I'm a current business school student at an M7 (one of the perennially top ones, if that contributes) who intended to go through MBB recruiting, didn't take networking sufficiently seriously for my demographic, ended up with just one first round interview, got a final, but got dinged.
Subsequently I took the throw-shit-at-the-wall approach, and mysteriously / virtually miraculously landed offers at D.E. Shaw and Bridgewater. For D.E. Shaw, it's as a generalist (in either corp dev, macroeconomic research, or office of the COO - my choice to be sorted; suffice it to say, I'm not going to be a quant or a trader); for Bridgewater, senior management associate. The purists on this forum may be retching right now; please bear with me, as I'm a total f****ing n00b and need your sage advice even though I won't be "front office".
I feel more irrationally attached to the D.E. Shaw role because the interview was more technically strenuous (drawing binary trees, some moderately difficult probability and discrete math) whereas Bridgewater seemed totally satisfied to simply probe my subconscious. Fine.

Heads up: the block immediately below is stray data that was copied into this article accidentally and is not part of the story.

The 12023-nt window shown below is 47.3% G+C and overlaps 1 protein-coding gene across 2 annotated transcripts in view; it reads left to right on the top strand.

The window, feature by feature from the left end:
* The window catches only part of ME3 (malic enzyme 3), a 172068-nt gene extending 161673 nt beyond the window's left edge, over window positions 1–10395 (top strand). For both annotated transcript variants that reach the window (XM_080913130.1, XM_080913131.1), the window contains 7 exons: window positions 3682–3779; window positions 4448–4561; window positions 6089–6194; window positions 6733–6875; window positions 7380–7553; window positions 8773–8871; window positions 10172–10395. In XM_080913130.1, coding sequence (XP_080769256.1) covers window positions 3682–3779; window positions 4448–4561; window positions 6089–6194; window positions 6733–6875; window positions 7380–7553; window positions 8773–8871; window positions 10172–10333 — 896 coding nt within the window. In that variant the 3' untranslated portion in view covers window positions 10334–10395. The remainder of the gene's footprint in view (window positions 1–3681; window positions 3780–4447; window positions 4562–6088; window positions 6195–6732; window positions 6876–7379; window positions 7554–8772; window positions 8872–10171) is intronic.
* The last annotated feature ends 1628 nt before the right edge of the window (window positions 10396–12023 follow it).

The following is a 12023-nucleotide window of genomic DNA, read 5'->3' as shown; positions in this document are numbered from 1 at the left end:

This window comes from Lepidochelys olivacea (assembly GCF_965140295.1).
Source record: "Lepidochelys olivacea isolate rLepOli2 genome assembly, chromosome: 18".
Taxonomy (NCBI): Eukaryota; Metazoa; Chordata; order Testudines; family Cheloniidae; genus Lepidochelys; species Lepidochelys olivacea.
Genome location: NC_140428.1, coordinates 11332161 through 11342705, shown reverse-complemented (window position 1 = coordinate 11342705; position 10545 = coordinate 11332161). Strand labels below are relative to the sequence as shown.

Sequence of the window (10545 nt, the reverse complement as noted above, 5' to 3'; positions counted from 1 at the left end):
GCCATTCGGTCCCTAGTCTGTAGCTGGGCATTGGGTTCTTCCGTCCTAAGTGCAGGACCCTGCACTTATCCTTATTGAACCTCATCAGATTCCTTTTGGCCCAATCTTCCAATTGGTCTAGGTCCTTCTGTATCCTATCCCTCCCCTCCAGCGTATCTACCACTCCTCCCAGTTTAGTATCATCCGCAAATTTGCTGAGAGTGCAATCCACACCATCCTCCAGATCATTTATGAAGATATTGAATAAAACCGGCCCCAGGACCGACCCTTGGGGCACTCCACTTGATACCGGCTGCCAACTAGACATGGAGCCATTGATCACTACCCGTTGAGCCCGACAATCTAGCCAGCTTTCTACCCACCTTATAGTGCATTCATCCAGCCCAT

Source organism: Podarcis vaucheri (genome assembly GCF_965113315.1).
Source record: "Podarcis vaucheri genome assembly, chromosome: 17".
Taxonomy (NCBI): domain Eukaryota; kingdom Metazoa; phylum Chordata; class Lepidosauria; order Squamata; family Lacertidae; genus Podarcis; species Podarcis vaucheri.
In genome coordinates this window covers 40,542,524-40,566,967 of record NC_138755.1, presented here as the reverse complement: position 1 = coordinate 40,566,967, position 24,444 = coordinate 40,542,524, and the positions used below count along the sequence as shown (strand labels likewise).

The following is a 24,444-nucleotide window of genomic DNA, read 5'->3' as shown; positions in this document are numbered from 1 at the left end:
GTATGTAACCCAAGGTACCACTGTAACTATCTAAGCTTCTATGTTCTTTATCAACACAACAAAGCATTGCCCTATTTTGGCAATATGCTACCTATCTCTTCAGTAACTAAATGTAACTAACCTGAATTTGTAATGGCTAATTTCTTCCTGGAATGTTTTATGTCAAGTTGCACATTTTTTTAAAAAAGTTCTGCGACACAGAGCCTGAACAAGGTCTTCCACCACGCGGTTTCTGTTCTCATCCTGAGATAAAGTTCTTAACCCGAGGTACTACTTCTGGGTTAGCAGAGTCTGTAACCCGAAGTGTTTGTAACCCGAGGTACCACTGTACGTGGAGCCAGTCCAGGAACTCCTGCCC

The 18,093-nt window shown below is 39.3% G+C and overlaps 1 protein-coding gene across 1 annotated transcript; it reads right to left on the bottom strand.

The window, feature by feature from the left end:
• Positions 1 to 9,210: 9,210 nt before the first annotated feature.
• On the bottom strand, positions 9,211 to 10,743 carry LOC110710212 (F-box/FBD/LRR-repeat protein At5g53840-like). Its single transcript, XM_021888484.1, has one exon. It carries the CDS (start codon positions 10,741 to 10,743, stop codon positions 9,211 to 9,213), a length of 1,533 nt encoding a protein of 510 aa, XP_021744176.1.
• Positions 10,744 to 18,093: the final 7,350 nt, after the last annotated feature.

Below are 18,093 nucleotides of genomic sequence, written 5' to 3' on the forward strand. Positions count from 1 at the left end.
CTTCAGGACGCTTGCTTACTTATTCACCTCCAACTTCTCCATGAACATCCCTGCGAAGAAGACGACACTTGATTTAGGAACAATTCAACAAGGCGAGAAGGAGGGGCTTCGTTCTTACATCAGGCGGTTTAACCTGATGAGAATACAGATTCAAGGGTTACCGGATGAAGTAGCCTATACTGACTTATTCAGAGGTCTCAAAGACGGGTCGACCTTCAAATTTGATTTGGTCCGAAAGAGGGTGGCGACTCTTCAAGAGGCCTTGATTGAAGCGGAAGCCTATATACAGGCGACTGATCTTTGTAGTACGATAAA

What I want to know is: 1) what do people here actually know of and think of these sorts of roles, even at traditionally otherwise elite firms? Is their skill development transferable to roles in other industries, as MBB consulting allegedly is?
2) If I had to accept one, even for only the summer, which should I accept - especially if I were interested in re-recruiting for MBB full time in the fall?
3) It seems D.E. Shaw's generalist program may be better regarded, at least by virtue of selectivity, than Bridgewater's senior management associate internship. Is there any truth to that? Would it matter for development or exit opps?
Thanks for any help on this... these programs lack a ton of discussion.